Even though a majority of users will never touch the accessibility features on their new Galaxy S6 or any other phone they may get, for those who do need the features they're hugely important. Those with limited mobility, eyesight or hearing can't always use a phone to its full potential the way it's set up out of the box, and Samsung does a pretty good job of offering accessibility features that can tweak the experience to help.
Whether you need these accessibility features or may be setting them up on a Galaxy S6 for someone else, here's a rundown of all the options you'll find deep in the accessibility settings.
- Galaxy TalkBack: Talkback is a feature built into Android, but Samsung has developed their own tweaks. The general idea of Talkback is that you can tap interface items to have that item read to you aloud — and then once you've navigated, you double tap to make a selection. Once you have it turned on, you can choose "Dark screen" to have the screen always turned off (presumably you don't need to see it if you're using Talkback). You can also toggle on a setting to speak passwords when you enter them.
- Voice Label: Voice Label is an interesting feature that works in conjunction with writable NFC tags. This lets you scan an NFC tag, and record a voice memo that helps you understand what you tapped your phone to. Presumably this can be used for items around your house or for remembering certain areas and instructions.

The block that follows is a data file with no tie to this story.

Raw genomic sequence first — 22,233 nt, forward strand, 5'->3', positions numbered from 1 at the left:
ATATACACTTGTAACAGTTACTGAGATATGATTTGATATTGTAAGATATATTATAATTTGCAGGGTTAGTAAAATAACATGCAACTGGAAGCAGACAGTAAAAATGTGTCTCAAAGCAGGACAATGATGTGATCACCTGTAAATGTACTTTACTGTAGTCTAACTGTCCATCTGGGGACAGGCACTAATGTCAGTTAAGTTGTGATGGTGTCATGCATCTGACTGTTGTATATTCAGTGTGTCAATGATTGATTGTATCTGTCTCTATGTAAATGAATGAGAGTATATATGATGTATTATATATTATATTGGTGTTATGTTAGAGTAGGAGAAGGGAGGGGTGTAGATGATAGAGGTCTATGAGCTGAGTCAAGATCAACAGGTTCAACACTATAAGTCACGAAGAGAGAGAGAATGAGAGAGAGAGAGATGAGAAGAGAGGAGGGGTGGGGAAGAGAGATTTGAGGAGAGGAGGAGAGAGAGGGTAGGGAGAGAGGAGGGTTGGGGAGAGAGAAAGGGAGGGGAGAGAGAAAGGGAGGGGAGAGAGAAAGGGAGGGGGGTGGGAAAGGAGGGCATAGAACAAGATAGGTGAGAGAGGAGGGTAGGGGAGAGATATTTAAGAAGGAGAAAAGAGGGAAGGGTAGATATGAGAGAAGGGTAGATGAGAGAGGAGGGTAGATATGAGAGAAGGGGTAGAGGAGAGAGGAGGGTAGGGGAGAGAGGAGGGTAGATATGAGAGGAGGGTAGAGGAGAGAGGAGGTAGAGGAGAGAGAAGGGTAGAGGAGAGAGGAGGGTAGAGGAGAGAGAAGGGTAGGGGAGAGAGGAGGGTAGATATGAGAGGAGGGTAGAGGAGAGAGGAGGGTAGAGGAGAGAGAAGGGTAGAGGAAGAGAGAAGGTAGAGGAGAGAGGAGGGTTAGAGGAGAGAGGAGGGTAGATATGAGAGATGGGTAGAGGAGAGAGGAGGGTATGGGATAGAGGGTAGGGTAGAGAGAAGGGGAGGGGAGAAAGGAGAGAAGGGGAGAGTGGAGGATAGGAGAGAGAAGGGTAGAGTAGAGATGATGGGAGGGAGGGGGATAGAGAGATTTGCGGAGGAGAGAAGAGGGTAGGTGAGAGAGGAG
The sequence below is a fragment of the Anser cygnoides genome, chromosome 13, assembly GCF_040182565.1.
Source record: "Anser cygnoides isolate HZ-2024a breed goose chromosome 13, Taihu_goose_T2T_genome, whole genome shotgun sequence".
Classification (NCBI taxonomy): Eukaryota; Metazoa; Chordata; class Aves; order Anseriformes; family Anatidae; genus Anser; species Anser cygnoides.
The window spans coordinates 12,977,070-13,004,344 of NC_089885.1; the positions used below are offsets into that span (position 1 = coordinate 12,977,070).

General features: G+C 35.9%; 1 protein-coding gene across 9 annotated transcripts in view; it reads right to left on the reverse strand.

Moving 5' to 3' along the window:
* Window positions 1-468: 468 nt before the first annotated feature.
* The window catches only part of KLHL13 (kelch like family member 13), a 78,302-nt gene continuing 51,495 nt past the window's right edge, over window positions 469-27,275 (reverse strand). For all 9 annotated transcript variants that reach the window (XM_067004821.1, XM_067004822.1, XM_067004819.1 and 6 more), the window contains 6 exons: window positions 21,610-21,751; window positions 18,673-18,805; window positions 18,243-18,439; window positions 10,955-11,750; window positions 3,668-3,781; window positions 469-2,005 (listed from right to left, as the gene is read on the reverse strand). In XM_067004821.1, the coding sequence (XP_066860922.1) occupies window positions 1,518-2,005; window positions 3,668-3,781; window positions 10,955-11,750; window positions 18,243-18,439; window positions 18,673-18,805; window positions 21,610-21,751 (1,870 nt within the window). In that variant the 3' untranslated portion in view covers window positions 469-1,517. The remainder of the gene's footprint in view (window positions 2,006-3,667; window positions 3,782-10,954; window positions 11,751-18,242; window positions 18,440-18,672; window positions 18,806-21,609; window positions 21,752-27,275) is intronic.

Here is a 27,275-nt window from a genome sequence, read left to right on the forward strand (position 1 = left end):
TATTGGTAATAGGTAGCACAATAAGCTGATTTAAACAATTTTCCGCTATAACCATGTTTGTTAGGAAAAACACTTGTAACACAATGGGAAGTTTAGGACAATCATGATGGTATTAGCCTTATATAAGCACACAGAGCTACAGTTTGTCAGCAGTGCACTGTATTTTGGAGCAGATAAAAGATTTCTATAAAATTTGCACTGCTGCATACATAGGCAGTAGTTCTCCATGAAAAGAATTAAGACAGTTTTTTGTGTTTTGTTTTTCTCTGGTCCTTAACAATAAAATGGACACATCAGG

- Font size: Pretty self-explanatory here. You can adjust the font size between tiny, huge and five different levels in between. You may see some issues with different apps, but for the most part the text should redraw and format properly.
- Magnification gestures: Turning this on lets you do a triple tap on the screen to zoom the entire interface in. When zoomed, you can pan around to see individual items. Just like in a web browser or mapping app, you can also pinch in and out with two fingers to adjust the zoom level. Just remember that with this feature turned on, responsiveness of the screen may be decreased as the system waits for you to tap three times to zoom.
- Magnifier window: Similar to the gestures, the magnifier window zooms in on areas of the screen. This does it with a permanent "window" that you can move around, and it'll zoom anything that falls within that rectangle. You can adjust the size of the window and the amount of zoom in the window.
- Greyscale / Negative colors: Similar to other phones that offer an "inverted" mode, the "Negative colors" option on the Galaxy S6 changes the entire interface to a color palette that's easier to see for those with vision issues. The interface switches to be primarily white, with black text and red or pink interface elements. If you choose Greyscale, the entire interface will be shades of black and grey.